>I'm going to put a MAX-232 in between the computer and programmer,
>how that goes. I'll make a webpage to show what to do when I get it
>>From: Jim Robertson <newfound@PIPELINE.COM.AU>
>>At 17:50 8/10/99 +0000, you wrote:
>>As I told you over the phone this MACPIC is not something I can help with
>>is not my baby. However I can tell you that you certainly need to use the
>>resistor mod on the cable as the MAC serial port is not RS232 but RS
As a long-time Mac user,
I always get a little upset when I see
technically oriented people that do not even make an attempt to understand
what is 'under the hood' of something...
The Mac uses a special version of RS232 known as RS422. This is
almost identical to RS232 except that it uses a dual output (differential)
system for increased noise immunity. There are two outputs the non-inverted
or '+' one, and the inverting or '-' one. In the same manner, there are two
inputs, the inverting and the non-inverting one.
Standard RS232 inverts the outputs/inputs (check your MAX232 data
sheet), so in order to use the Mac output, only connect to the inverting
(pin 3) output, and leave the non-inverting output open/unused. Similarily,
for the Mac input you must use the inverting Rx pin (5), but since it's a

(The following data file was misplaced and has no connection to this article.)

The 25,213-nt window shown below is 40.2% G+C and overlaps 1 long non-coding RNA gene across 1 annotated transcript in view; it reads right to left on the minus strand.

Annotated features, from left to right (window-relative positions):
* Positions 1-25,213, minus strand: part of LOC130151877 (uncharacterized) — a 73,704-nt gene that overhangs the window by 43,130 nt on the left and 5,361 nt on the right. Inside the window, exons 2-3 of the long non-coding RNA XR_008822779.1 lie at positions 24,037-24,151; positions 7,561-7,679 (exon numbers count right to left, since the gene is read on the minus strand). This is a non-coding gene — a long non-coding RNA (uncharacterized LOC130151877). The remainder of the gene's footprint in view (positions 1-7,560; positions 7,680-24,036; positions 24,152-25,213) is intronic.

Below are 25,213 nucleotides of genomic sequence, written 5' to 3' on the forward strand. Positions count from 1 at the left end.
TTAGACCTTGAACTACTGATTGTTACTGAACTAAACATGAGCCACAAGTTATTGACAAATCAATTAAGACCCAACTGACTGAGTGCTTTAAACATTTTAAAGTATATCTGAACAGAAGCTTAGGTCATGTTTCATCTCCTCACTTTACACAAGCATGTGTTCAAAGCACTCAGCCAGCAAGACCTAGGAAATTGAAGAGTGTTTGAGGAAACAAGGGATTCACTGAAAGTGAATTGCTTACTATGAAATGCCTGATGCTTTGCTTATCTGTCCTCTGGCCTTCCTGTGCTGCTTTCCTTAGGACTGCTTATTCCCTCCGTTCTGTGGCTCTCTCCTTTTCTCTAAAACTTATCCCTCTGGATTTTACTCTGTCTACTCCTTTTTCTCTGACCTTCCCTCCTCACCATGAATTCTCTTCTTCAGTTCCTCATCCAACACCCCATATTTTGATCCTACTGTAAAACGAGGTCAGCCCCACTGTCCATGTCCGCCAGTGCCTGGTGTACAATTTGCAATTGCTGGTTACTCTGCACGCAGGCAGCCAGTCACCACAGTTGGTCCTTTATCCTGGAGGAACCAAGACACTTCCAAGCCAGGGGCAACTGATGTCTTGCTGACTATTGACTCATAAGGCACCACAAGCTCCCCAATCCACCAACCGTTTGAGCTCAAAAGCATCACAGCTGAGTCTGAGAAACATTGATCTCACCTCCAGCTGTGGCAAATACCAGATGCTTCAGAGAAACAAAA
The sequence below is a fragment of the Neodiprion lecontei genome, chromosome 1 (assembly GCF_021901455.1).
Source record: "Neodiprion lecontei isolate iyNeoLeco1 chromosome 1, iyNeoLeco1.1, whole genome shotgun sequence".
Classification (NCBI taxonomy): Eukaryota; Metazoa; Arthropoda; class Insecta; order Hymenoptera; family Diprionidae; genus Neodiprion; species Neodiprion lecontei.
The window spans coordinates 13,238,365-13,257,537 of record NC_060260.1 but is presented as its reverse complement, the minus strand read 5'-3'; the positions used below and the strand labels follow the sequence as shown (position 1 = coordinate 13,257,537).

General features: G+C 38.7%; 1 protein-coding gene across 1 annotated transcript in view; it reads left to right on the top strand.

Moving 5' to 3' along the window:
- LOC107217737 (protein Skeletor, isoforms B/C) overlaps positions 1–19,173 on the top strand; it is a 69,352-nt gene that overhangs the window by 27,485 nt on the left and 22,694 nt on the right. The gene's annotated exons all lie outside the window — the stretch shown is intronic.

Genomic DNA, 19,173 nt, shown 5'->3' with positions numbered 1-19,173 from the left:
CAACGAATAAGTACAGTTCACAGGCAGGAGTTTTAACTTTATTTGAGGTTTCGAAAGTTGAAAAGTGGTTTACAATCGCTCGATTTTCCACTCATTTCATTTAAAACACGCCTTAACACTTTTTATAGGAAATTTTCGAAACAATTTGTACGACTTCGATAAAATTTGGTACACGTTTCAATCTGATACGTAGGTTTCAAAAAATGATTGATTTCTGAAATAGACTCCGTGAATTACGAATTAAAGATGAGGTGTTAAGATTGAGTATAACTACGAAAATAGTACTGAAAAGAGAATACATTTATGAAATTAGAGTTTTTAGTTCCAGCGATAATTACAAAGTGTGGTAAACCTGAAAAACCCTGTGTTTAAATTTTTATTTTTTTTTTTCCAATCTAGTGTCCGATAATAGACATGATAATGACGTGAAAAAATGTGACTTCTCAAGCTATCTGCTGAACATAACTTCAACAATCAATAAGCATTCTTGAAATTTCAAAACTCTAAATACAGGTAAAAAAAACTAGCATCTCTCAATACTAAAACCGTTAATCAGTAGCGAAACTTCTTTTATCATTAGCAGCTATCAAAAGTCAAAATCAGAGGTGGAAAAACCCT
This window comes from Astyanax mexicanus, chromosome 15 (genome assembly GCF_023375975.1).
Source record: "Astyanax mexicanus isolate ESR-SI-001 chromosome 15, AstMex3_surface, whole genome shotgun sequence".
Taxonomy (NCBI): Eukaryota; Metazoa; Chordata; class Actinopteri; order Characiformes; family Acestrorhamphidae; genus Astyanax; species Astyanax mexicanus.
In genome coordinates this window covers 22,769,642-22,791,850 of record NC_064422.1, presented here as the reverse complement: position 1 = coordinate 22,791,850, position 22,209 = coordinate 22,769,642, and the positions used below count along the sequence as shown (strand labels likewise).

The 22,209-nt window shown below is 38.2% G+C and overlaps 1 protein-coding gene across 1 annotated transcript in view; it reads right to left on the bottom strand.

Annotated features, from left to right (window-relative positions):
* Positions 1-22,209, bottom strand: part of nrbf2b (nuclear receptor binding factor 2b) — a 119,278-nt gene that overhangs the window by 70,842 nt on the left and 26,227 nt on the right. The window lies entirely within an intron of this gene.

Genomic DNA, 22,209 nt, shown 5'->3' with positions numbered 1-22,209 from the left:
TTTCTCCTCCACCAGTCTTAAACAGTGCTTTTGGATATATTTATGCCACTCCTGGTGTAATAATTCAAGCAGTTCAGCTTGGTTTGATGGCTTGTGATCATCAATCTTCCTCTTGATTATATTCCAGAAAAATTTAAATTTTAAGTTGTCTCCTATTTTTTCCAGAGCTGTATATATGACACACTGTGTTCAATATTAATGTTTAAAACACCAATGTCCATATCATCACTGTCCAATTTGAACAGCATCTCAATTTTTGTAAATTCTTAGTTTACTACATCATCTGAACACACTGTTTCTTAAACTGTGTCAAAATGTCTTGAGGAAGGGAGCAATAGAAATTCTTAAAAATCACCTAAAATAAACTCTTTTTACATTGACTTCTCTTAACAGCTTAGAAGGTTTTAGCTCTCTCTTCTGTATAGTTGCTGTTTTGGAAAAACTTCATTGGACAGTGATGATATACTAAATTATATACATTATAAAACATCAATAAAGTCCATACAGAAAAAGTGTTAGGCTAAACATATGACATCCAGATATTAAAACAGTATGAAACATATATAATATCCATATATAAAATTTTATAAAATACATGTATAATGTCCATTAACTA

differential input, the other side of the differential pair must have a
reference connected to it (connect it to ground).
To summarize, this is a typical cable that I have in use:
Mac (DIN 8)
RS232 (25 Pin DIN)
1 (HSKo) 4 (RTS)
2 (HSKi) 5 (CTS)
3 (TXD-) 2 (Tx)
4 (Gnd) 7 (Gnd)
5 (RXD-) 3 (Rx)
6 (TXD+) n.c.
7 (GPi) 8 (DCD)
8 (RXD+) short to Mac pin 4
short 6 (DSR) to 20 (DTR)
Strictly speaking, the RS422
voltage levels should be more in line
with typical RS485 signals (differential on top of a positive common mode
voltage), but the Mac doesn't seem to adhere to this convention. Most
models seem to use asymmetrical signals about 0v, like RS232. Maybe this is
the cause for misunderstandings.
At any rate, if you ignore the standards, actual voltages, etc, and
use my simplistic approach to construct the cable I described above, you
may be pleasantly surprised.
ICs for Experimenters
Site Map |
What's New |
Copyright © 1997 Dontronics